Fellow Atheists, What Do You Like Or Dislike In Holiday Cards?

Marta is one of my Christian friends who comments a lot around here and always seems to sympathize with my secular values quite a bit. She raises a good question that I’d love to see you readers address:

I wonder about your thoughts on atheism/secularism and holiday cards? Recently I tried to find some cards that were suitable for atheist friends and were not just coopting Christian symbols and heritage in a way that was inappropriate. As an atheist, do you believe it is appropriate to send holiday cards to atheists (both to fellow atheists and those who claim a religious connection to the holidays of the season)? And if so, what would an appropriate atheist holiday card look like? It might make an interesting post, if you were so inclined.

As I said in reply to her, I really dislike getting stuff with religious messages personally. The messages don’t resonate with me, they put me off, they remind me of beliefs and traditions I really don’t like, they remind me of a conflict and barrier I have with my friend or family member, and they strike me as pushy. Even if the friend or family member doesn’t mean it as a way of insisting I accept their interpretation of the holiday’s value and meaning, it always feels like that’s what they’re doing sending out religious cards indiscriminately. I honestly feel like they’re telling me “This is about Jesus, you know, and screw you for not accepting that.” Especially as an ex-Christian, getting things from Christian friends from my Christian days with religious messages always strike me as a way of denying the legitimacy of my apostasy. They feel like messages which say, “you may claim not to believe, but we’re going to remind you we still believe and we’re just waiting for you to come back and will not honor your disbelief in the meantime.” I really do take such messages as thoughtless and passive aggressive. I know I’m probably an exception among atheists at large, but I doubt I’m that much of an exception among other self-conscious atheists and apostates. I also will note that religious people who met me as an atheist seem to be far better at avoiding ever inappropriately trying to rope me into accepting their religious categories like that. But, then again, most of the religious people who have met and befriended me since I became an atheist are academics, so they’re atypical to begin with.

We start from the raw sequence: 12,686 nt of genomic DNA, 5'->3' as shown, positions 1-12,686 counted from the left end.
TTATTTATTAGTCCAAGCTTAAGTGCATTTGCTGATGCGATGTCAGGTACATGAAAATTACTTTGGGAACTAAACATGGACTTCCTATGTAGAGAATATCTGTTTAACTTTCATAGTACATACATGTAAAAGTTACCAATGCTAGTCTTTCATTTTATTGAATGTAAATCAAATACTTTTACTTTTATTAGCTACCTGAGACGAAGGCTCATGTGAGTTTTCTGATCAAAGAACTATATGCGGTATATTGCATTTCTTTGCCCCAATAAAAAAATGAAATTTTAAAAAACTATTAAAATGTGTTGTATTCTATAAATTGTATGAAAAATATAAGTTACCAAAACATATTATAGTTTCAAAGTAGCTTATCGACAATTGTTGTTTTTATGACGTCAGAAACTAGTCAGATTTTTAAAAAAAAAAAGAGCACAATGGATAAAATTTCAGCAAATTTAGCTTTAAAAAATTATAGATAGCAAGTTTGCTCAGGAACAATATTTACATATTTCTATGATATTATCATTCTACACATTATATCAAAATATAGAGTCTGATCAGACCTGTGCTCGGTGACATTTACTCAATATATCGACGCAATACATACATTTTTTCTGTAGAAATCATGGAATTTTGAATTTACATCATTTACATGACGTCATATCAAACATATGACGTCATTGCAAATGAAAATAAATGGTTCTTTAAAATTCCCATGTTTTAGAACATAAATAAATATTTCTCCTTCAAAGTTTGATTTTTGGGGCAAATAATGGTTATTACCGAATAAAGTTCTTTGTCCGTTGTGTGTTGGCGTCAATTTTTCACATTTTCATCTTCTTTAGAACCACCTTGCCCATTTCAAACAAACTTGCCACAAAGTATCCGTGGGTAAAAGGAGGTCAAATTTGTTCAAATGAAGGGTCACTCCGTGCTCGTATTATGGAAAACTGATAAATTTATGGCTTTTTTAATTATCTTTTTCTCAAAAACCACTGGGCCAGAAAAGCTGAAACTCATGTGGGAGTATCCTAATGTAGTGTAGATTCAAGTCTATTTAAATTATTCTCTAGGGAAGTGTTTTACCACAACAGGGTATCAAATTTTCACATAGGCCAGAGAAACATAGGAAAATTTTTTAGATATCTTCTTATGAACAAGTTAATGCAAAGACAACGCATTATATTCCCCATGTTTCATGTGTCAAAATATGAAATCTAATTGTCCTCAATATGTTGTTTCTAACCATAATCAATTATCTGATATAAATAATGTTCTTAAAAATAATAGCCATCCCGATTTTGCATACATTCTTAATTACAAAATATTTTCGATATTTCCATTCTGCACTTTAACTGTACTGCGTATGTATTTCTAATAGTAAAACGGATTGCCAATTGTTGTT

I think there are plenty of universal, irreligious secular images. The Christmas tree is fine, the presents are fine, the snow is fine, the candles, wreathes, all cartoony stuff about snow people and Santa Claus, etc. are fine. There is so much seasonal iconography that makes no reference to mangers or blessings, which I would be delighted to see coupled with an inclusive message.

Your Thoughts?

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About Daniel Fincke

Dr. Daniel Fincke  has his PhD in philosophy from Fordham University and spent 11 years teaching in college classrooms. He wrote his dissertation on Ethics and the philosophy of Friedrich Nietzsche. On Camels With Hammers, the careful philosophy blog he writes for a popular audience, Dan argues for atheism and develops a humanistic ethical theory he calls “Empowerment Ethics”. Dan also teaches affordable, non-matriculated, video-conferencing philosophy classes on ethics, Nietzsche, historical philosophy, and philosophy for atheists that anyone around the world can sign up for. (You can learn more about Dan’s online classes here.) Dan is an APPA  (American Philosophical Practitioners Association) certified philosophical counselor who offers philosophical advice services to help people work through the philosophical aspects of their practical problems or to work out their views on philosophical issues. (You can read examples of Dan’s advice here.) Through his blogging, his online teaching, and his philosophical advice services each, Dan specializes in helping people who have recently left a religious tradition work out their constructive answers to questions of ethics, metaphysics, the meaning of life, etc. as part of their process of radical worldview change.


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